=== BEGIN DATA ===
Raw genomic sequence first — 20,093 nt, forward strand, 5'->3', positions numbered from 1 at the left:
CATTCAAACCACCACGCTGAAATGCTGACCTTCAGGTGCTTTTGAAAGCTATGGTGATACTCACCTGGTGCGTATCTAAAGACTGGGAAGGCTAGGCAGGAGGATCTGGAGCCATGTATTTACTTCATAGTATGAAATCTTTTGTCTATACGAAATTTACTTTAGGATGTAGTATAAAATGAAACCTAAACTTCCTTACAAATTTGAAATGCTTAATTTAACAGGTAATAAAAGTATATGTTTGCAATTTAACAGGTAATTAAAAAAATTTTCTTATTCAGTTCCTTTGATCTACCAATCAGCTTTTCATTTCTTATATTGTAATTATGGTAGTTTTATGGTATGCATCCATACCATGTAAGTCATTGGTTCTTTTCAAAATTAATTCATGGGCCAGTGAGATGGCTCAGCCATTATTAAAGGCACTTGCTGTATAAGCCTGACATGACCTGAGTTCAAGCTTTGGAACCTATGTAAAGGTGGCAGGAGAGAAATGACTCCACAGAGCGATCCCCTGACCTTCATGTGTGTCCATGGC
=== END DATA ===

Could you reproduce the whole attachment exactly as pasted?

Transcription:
Raw genomic sequence first — 20,093 nt, forward strand, 5'->3', positions numbered from 1 at the left:
CATTCAAACCACCACGCTGAAATGCTGACCTTCAGGTGCTTTTGAAAGCTATGGTGATACTCACCTGGTGCGTATCTAAAGACTGGGAAGGCTAGGCAGGAGGATCTGGAGCCATGTATTTACTTCATAGTATGAAATCTTTTGTCTATACGAAATTTACTTTAGGATGTAGTATAAAATGAAACCTAAACTTCCTTACAAATTTGAAATGCTTAATTTAACAGGTAATAAAAGTATATGTTTGCAATTTAACAGGTAATTAAAAAAATTTTCTTATTCAGTTCCTTTGATCTACCAATCAGCTTTTCATTTCTTATATTGTAATTATGGTAGTTTTATGGTATGCATCCATACCATGTAAGTCATTGGTTCTTTTCAAAATTAATTCATGGGCCAGTGAGATGGCTCAGCCATTATTAAAGGCACTTGCTGTATAAGCCTGACATGACCTGAGTTCAAGCTTTGGAACCTATGTAAAGGTGGCAGGAGAGAAATGACTCCACAGAGCGATCCCCTGACCTTCATGTGTGTCCATGGC